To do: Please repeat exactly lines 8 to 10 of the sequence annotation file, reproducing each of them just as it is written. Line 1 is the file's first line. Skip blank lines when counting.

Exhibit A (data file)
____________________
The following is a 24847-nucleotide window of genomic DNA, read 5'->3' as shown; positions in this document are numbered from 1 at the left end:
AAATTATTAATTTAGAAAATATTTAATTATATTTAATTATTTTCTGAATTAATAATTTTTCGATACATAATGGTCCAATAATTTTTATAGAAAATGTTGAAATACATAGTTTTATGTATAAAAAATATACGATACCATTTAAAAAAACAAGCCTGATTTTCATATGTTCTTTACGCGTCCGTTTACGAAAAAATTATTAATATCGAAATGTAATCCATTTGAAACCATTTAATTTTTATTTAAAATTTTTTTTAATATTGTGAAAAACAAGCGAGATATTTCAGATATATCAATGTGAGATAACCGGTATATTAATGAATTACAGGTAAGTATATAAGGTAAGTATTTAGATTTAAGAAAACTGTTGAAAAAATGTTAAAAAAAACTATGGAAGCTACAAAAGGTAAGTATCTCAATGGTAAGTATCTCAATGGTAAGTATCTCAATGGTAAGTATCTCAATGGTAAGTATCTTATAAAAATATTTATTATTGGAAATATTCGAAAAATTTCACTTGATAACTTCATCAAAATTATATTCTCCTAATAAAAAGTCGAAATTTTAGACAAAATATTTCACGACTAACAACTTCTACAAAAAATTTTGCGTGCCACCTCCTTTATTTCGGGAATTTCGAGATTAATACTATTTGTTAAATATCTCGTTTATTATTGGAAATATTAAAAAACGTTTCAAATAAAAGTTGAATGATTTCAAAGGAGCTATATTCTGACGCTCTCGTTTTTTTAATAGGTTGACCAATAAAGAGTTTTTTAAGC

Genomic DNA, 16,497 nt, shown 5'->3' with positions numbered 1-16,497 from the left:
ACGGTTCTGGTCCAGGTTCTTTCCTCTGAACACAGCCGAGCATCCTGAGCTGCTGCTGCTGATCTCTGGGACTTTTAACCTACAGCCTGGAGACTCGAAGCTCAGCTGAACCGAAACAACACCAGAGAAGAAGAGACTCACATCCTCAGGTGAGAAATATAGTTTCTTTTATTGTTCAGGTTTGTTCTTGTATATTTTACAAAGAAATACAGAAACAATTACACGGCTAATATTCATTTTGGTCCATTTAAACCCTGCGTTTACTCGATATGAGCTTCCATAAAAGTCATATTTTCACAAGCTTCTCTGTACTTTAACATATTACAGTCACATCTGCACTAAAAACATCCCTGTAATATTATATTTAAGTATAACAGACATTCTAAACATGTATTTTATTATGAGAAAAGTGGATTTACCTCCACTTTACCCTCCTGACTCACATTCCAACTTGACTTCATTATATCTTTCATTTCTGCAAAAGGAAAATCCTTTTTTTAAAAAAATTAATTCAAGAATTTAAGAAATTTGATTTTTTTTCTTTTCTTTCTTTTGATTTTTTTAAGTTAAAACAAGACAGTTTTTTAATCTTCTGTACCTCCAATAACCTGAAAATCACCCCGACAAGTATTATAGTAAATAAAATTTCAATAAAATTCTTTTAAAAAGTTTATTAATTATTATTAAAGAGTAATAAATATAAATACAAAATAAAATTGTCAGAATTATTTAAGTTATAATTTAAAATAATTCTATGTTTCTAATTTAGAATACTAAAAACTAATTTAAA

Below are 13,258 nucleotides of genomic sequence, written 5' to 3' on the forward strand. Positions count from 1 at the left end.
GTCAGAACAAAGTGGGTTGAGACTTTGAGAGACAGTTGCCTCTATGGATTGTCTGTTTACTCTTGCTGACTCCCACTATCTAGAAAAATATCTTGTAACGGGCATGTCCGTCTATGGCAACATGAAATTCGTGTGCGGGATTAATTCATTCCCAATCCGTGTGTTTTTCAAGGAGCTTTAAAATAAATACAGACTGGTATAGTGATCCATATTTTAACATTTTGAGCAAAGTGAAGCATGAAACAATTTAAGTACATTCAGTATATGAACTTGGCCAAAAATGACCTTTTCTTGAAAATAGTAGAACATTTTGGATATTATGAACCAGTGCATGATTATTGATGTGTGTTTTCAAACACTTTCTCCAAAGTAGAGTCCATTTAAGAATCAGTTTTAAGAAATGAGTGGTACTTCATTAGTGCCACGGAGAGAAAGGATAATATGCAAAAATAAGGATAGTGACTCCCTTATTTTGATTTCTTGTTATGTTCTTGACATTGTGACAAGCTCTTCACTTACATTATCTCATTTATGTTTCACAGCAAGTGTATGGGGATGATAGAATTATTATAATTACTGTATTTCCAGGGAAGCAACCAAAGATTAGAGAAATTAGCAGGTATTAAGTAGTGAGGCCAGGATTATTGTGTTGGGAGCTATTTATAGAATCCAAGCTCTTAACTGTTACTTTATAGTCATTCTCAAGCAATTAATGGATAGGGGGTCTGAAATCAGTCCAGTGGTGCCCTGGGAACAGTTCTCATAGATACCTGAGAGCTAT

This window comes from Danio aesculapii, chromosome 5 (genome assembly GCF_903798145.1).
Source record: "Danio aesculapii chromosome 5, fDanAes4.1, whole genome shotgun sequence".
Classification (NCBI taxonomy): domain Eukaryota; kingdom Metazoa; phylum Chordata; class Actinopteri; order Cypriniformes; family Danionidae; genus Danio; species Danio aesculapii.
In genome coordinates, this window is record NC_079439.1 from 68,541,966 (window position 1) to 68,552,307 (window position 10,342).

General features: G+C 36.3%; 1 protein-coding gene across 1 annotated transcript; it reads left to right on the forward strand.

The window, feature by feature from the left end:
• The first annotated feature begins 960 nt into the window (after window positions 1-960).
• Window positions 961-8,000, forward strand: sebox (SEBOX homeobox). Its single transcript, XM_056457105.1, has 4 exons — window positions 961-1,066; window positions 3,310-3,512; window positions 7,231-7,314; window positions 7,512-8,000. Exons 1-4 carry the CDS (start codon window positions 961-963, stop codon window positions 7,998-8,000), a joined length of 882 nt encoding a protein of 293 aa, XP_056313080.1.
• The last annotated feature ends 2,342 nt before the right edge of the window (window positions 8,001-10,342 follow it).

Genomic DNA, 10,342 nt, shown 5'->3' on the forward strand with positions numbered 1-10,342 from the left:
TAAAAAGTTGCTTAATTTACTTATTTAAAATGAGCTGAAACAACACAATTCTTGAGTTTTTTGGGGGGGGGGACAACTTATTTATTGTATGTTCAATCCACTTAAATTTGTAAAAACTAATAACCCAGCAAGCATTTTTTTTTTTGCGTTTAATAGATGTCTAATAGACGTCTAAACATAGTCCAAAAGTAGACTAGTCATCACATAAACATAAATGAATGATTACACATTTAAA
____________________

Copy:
Source record: "Danio aesculapii chromosome 5, fDanAes4.1, whole genome shotgun sequence".
Classification (NCBI taxonomy): domain Eukaryota; kingdom Metazoa; phylum Chordata; class Actinopteri; order Cypriniformes; family Danionidae; genus Danio; species Danio aesculapii.
In genome coordinates, this window is record NC_079439.1 from 68,541,966 (window position 1) to 68,552,307 (window position 10,342).